“The government must take measures to ensure that an incident on the Marmolada Glacier is not repeated,” Italian Prime Minister Mario Draghi said on Monday, as he arrived at the disaster site that is now a symbol of the dangers caused by global warming.
At least 26 individuals were caught in an avalanche on Sunday at 1:30 p.m. local time when a piece of the Marmolada, the highest peak in the Dolomites range, lost some of its glacier cover.
One day after the glacier’s peak reported a temperature of 10 degrees Celsius (50 degrees Fahrenheit), calamity struck. Given that parts of Italy have been suffering from the worst drought in 70 years, the collapse is being seen as one of the effects of global warming. Authorities said they didn’t know how many climbers were trapped when an Italian glacier yielded Sunday on the Marmolada, the highest mountain in Italy’s Dolomites.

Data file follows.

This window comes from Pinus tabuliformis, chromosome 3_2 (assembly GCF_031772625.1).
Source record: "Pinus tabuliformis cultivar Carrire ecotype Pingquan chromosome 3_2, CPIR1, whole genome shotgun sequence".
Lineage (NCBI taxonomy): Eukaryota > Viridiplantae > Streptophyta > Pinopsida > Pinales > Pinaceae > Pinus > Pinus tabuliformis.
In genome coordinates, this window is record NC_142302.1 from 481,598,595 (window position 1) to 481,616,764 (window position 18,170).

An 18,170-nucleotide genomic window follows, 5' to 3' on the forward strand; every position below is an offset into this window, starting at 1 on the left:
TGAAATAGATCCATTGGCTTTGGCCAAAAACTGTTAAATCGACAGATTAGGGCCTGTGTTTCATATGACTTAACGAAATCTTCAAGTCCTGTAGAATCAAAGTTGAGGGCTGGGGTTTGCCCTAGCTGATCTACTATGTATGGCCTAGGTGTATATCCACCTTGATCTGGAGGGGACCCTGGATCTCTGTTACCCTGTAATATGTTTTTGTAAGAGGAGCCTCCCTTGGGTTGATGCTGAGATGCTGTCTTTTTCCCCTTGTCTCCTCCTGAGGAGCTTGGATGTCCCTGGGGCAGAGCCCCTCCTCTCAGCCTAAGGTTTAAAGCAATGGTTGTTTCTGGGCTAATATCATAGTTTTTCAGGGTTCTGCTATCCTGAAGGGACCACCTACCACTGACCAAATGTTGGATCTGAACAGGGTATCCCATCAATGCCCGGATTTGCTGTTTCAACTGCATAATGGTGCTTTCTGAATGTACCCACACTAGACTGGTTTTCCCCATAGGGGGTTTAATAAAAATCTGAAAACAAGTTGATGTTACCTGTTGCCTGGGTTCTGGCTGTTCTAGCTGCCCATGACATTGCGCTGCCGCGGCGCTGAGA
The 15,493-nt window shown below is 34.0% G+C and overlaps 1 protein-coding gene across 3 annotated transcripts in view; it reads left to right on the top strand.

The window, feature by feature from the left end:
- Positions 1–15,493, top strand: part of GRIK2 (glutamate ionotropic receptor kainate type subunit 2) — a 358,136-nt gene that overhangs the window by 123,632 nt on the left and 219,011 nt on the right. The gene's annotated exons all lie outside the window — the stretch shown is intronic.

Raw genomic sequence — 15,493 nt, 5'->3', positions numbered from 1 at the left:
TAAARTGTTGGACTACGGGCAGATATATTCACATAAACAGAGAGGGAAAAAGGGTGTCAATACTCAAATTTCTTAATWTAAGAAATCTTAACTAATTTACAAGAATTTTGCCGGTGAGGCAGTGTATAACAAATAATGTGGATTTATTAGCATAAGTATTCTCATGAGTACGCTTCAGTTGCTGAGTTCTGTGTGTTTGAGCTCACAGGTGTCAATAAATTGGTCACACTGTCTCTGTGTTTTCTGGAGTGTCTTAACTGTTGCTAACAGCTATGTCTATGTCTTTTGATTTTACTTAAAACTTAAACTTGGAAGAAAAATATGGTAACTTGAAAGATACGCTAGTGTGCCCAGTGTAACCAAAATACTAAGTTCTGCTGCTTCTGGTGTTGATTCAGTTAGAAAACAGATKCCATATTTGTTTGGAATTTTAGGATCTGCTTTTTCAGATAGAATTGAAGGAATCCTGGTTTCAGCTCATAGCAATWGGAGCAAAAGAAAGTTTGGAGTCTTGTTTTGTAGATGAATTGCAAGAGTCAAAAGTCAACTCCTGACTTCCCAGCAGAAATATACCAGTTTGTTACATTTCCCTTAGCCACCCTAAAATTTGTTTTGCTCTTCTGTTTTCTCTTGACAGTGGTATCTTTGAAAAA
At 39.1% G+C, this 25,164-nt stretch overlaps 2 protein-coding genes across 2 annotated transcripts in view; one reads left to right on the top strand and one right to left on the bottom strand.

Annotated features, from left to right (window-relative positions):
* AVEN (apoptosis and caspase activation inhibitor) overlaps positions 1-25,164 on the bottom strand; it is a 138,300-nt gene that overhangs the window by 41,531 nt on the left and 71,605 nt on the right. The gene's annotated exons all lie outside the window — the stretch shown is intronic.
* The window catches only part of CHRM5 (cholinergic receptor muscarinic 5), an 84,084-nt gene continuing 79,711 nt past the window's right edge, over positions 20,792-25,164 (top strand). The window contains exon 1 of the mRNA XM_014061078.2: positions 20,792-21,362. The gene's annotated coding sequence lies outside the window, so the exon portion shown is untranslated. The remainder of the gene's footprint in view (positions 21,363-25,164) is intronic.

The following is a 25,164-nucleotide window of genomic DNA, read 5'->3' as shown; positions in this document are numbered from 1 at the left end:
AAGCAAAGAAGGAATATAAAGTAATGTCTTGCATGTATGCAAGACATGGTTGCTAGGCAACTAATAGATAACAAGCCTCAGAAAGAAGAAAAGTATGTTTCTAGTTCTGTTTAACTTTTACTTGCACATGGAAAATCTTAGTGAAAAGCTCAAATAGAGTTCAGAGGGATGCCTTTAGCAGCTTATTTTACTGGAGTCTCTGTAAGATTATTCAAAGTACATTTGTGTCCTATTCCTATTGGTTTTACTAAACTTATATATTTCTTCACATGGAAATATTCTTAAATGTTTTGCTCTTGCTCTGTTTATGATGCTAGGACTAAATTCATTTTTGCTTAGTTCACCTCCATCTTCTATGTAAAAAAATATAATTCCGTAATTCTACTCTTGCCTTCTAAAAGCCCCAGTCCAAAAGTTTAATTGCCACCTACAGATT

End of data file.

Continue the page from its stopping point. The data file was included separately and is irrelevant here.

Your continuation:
Ice and rock thundered down its slope at about 300 km/hr, according to Maurizio Fugatti, head of the Province of Trento.
Record temperatures and a shift in the distribution of precipitation have caused the Po Pass, an important Italian river, to dry up in many localities, and some regions have issued drought emergency declarations in recent weeks.
Rescuers used heat tags to search for possible survivors, though the chances of finding them were “low-to-zero,” a spokesman for the region’s mountain rescue agency, Giorgio Gajer, said.
The disaster happened the day after a record 10 degrees Celsius degree was measured at the top of the glacier, the largest in the Italian Alps.
A physical search was not feasible Monday at the scene of the accident due to concerns that the glacier could remain unstable, and helicopters were sometimes unable to fly because of bad weather conditions.
Altamiento is covered by mountains rescue images of rescuers, parachuted over by helicopters to reach the villages of Canazei not far from where the cable car will take you to the top of this valley, nicknamed “Queen of the Dolomites.”